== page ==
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How the New Tax Bill Impacts Employer-Sponsored Retirement Plans and IRAs

  • The recent tax overhaul has made a few changes to employer-sponsored retirement plans and IRAs.
  • Individuals living in 2016 presidentially declared disaster areas can take up to $100,000 in distributions from retirement plans and IRAs, and are exempt from the 10 percent early withdrawal tax.
  • The rollover period for offset loans has been extended from 60 days to the due date for filing taxes in the year of an offset loan distribution.
  • The rule allowing the recharacterization of converted Roth IRAs to traditional IRAs, or vice versa, has been repealed.

Although it was anticipated that the tax reform bill, signed into law by President Trump on Dec. 22, 2017, would make significant changes to employer-sponsored retirement plans and individual retirement accounts (IRAs), a few notable changes were included in the final legislation. They include the following:

Relief for 2016 Disaster Areas

Similar to the previously released law for qualified hurricane distribution relief, retirement plan and IRA tax relief has been granted to eligible victims for any 2016 presidentially declared disaster event. Such a distribution is eligible for tax relief if it’s made between Jan. 1, 2016 and Dec. 31, 2017, and the cumulative distribution amount is limited to $100,000. The 10 percent early withdrawal tax is also waived.

Participants have three years to repay their distributions to their retirement plan or IRA. Qualified retirement plans will have until Dec. 31, 2018, to amend plan documents.

Extended Rollover Period for Plan Loan Offset Amounts

Some retirement plans offer the option to take out a loan, which must be paid back within five years with quarterly payments. Loans that are not paid back are deemed distributions, and are treated as early withdrawals subject to income tax and possibly additional early withdrawal tax. If a retirement plan participant takes out a loan and fails to make timely payments due to separation from service or plan termination, the outstanding loan balance is treated as a plan offset against the participant’s account balance, and becomes taxable if not rolled over to another qualified plan within 60 days.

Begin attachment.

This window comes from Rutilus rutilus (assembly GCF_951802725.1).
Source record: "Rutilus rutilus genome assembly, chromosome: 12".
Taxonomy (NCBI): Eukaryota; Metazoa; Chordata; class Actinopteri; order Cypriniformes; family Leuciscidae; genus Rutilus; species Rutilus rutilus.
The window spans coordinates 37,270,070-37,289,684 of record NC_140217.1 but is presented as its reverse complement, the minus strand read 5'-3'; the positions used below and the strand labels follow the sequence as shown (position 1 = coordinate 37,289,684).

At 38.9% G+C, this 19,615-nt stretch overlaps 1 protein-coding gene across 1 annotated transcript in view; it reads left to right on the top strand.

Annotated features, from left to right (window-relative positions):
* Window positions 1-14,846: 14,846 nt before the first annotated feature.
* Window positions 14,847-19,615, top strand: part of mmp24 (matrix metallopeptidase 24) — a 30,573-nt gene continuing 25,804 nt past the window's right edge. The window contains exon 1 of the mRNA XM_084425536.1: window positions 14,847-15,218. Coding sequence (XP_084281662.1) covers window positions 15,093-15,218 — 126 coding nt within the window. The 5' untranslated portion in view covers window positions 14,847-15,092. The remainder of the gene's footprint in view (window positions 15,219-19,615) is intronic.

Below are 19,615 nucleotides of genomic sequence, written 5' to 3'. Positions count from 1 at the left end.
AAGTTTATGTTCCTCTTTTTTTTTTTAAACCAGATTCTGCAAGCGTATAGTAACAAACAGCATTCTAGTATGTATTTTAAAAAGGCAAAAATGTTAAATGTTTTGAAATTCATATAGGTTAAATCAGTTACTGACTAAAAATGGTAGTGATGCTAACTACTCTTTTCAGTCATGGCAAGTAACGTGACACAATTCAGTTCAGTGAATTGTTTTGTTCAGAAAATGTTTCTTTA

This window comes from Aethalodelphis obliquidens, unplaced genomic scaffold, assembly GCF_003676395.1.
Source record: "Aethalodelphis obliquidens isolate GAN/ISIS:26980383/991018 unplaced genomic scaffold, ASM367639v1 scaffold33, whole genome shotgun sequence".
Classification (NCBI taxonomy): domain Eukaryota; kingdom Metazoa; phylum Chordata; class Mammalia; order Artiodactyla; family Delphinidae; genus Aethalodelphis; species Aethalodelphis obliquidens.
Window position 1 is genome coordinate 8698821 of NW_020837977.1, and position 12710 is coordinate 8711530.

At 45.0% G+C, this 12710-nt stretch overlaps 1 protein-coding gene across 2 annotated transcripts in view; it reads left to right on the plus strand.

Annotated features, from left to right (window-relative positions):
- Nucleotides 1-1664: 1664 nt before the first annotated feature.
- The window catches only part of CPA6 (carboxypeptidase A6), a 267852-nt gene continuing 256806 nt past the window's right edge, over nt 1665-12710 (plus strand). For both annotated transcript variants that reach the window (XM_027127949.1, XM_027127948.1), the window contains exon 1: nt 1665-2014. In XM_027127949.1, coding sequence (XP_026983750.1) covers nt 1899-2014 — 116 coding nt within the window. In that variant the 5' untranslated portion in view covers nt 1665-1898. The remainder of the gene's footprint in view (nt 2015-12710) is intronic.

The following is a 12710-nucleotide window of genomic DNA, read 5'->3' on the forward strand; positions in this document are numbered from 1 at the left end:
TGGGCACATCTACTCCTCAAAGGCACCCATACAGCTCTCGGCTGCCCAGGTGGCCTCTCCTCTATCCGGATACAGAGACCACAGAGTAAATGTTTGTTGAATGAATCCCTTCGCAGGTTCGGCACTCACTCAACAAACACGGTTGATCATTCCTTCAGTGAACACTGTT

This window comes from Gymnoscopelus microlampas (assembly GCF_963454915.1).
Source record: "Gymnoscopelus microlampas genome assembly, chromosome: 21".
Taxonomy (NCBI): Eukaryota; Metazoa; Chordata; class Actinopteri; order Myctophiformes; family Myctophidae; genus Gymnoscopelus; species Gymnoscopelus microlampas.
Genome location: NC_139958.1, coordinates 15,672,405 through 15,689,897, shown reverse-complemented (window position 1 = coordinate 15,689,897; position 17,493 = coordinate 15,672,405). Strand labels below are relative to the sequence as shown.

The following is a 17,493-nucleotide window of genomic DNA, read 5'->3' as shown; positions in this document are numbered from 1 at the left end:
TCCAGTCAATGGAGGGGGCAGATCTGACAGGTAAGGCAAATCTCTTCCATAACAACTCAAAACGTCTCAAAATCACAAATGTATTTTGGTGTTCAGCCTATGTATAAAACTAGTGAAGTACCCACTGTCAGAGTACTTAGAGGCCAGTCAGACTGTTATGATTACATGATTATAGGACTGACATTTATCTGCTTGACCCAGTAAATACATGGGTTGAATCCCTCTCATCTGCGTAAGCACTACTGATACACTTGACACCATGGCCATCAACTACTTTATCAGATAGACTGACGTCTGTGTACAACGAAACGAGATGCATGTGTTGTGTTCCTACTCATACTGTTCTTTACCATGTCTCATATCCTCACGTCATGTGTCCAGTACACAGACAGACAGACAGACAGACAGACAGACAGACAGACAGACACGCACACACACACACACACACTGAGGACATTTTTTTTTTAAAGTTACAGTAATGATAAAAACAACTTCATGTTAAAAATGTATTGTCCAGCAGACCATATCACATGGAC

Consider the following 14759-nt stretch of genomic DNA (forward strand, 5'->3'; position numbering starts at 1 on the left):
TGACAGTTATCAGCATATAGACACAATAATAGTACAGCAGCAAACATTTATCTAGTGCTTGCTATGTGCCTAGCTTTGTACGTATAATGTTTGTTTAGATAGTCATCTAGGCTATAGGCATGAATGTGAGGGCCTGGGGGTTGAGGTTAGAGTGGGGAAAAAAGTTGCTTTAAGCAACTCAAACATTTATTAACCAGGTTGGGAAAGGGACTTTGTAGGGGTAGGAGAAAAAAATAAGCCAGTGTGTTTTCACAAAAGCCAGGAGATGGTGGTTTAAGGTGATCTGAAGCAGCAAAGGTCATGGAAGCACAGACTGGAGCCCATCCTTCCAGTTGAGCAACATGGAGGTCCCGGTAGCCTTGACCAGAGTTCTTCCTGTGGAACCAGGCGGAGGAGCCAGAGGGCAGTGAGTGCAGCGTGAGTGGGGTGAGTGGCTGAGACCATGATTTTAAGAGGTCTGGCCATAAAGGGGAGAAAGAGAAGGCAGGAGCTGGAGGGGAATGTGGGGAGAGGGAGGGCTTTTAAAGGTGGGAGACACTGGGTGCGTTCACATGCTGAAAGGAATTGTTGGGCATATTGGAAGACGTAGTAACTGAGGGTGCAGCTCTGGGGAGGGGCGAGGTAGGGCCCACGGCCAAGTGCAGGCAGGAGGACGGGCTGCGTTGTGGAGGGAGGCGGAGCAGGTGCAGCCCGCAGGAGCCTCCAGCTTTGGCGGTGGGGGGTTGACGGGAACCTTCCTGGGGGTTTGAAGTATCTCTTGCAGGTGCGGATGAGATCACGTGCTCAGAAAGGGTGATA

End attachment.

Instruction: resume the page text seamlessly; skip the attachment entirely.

The new tax law extends the 60-day rollover period to the participant’s tax filing deadline (including extensions) for the tax year in which the loan offset occurs. This is effective for loan offsets treated as distributed in tax years beginning Jan. 1, 2018.

IRA Recharacterizations of Roth Conversions

The IRS previously had rules permitting individuals using traditional IRAs to convert their contributions or pretax retirement plan contributions to a Roth IRA by paying income tax on the contribution amounts. If an individual later wished to undo or reverse a conversion to move back to a traditional IRA, the tax code allowed for a recharacterization, where the individual could “undo” or “reverse” a conversion or rollover to a Roth IRA. Conversely, a traditional IRA contribution could be recharacterized to a Roth IRA.

The new tax law repeals this rule. Reversals of these transactions are also no longer permitted.

Changes affect plan administration

While the changes listed above may be relatively minor, they will likely impact retirement plan administration. Plan sponsors may want to consult with their tax advisor regarding how various provisions of the new tax law could impact retirement plan decisions.

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Maree P Vahue, MBA, QKA, is a professionally accredited Retirement Services Compliance Analyst II for Paychex, Inc. based in Rochester, NY. Maree and her team are responsible for examining, researching, and communicating ERISA regulations to the Paychex retirement organization that provides recordkeeping for nearly 80,000 clients.

This website contains articles posted for informational and educational value. Paychex is not responsible for information contained within any of these materials. Any opinions expressed within materials are not necessarily the opinion of, or supported by, Paychex. The information in these materials should not be considered legal or accounting advice, and it should not substitute for legal, accounting, and other professional advice where the facts and circumstances warrant.
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